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119 The positive pelvic lymph nodes in endometrial cancer – histopathological parameters as predictors
  1. Aljosa Mandic1,
  2. Dunja Kokanov2,
  3. Bojana Gutic3,
  4. Tatjana Ivkovic Kapicl3,
  5. Slobodan Maricic3 and
  6. Nenad Solajic3
  1. 1University of Novi Sad; Medical Faculty; Oncology Institute of Vojvodina
  2. 2Oncology Institute of Vojvodina; Oncology Institute of Vojvodina
  3. 3University of Novi Sad; Medical Faculty; Oncology Institute of Vojvodina


Introduction/Background Endometrial cancer is the most common malignancy of the female reproductive tract. Lymph node metastases are an important prognostic factor in endometrial cancer. Several prognostic factors have been shown to correlate with lymph node metastasis: depth of myometrial invasion, cervical infiltration, histologic grade of the tumor, tumor diameter, serous histology, lymphovascular invasion, and positive peritoneal cytology.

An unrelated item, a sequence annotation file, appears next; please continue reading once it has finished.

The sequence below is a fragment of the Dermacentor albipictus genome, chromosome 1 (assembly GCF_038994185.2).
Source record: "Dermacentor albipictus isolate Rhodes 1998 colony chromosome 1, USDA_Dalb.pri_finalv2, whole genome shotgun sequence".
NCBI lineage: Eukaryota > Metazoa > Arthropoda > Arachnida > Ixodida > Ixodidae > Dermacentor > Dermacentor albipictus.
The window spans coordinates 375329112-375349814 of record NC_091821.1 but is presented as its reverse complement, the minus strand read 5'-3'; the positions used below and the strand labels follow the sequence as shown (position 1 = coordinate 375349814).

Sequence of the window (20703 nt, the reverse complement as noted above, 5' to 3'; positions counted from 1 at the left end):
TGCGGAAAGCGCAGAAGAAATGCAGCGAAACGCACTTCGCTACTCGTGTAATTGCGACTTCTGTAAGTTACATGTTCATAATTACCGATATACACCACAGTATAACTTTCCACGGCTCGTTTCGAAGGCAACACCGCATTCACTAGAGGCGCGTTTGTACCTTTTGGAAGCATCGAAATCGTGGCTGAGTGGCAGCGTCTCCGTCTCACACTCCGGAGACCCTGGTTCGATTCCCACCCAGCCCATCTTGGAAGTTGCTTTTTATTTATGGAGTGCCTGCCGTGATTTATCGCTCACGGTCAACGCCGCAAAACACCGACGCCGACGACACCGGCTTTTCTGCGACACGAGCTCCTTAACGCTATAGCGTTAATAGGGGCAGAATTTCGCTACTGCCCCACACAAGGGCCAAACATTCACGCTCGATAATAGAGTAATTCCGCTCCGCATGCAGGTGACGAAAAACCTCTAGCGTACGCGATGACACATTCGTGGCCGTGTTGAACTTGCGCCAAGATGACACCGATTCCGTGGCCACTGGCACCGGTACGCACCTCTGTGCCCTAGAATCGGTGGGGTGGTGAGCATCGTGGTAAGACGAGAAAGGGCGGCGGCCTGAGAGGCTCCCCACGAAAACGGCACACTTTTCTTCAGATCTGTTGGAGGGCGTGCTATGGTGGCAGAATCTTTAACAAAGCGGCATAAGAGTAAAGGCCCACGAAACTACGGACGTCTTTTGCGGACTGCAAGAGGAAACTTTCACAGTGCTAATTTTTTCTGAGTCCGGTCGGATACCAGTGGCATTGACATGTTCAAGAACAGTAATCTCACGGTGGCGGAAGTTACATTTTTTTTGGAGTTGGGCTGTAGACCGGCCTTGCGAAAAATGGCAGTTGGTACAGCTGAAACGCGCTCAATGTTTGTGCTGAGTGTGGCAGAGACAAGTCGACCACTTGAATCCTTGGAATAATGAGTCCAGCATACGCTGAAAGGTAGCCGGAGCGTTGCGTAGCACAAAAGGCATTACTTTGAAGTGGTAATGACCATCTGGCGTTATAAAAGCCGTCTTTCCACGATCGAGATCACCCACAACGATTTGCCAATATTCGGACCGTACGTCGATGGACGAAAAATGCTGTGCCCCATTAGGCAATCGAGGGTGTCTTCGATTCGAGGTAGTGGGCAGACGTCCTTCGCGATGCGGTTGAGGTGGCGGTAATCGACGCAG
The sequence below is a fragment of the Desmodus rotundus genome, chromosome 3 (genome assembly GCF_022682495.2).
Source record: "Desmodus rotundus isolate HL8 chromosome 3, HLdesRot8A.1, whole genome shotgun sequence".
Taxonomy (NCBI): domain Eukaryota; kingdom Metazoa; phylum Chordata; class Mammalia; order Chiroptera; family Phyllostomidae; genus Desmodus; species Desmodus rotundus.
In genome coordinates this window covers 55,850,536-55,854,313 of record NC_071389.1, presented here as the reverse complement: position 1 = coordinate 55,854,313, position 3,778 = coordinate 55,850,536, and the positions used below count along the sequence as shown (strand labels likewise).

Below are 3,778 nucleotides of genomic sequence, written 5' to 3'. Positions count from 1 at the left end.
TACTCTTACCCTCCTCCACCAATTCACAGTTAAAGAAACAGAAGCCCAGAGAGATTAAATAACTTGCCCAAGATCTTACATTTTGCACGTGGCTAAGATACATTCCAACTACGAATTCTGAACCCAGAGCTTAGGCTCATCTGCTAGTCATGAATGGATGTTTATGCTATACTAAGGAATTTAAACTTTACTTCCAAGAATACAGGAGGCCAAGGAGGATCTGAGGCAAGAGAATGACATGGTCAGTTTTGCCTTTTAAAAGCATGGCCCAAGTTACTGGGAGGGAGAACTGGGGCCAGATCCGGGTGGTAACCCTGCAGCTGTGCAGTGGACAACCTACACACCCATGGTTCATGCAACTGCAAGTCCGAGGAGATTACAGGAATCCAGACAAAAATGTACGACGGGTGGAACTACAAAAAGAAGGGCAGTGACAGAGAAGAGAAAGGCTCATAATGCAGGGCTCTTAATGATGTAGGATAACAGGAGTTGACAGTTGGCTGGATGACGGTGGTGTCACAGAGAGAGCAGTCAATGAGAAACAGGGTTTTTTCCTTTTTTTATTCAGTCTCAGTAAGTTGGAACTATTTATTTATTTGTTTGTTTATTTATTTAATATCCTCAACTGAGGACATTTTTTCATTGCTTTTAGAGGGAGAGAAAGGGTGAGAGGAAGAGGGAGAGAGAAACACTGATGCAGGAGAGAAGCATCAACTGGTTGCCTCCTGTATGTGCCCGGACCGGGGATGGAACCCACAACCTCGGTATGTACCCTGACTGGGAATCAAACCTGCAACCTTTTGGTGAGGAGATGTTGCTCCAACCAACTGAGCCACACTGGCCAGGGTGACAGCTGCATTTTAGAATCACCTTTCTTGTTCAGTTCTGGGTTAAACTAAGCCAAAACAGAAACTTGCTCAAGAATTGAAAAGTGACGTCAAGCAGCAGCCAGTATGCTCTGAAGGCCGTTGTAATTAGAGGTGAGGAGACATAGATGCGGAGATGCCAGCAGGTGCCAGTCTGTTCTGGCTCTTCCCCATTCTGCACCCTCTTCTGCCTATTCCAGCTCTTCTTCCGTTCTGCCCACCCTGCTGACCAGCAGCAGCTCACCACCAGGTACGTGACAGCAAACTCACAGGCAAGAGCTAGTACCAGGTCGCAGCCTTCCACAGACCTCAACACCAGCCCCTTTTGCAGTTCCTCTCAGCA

Methodology Finding the pathohistological parameters that will indicate with greater certainty the possibility of metastases in the lymph nodes, on the basis of which it will be evaluated whether such patients should undergo lymphadenectomy or not. A retrospective analysis of patients with endometrial cancer who underwent surgery at the Oncology Institute of Vojvodina (Clinic for Operative Oncology – Department of Gynecology) in the period from 2012 to 2018.The study included 120 patients who underwent hysterectomy with bilateral adnexectomy and pelvic lymphadenectomy.

Results Among patients who had lymph node metastases, there were statistically significant more patients (p <0.01) with endometrial cancer of histological type 2, with depth of myometrial invasion greater than 50%, cervical stroma infiltration, lymphovascular invasion, and positive peritoneal cytology.

Conclusion Histopathological parameters such as type 2 endometrial cancer, myometrial invasion depth greater than 50%, cervical stroma infiltration, lymphovascular invasion and positive peritoneal cytology increase the chances of lymph node metastases. Tumor size (> 2 cm) as well as histologic grade did not correlate with a higher incidence of lymph node metastases. In this study, both the parametrial infiltration and the number of lymph nodes removed have clinical significance, but not statistical significance.

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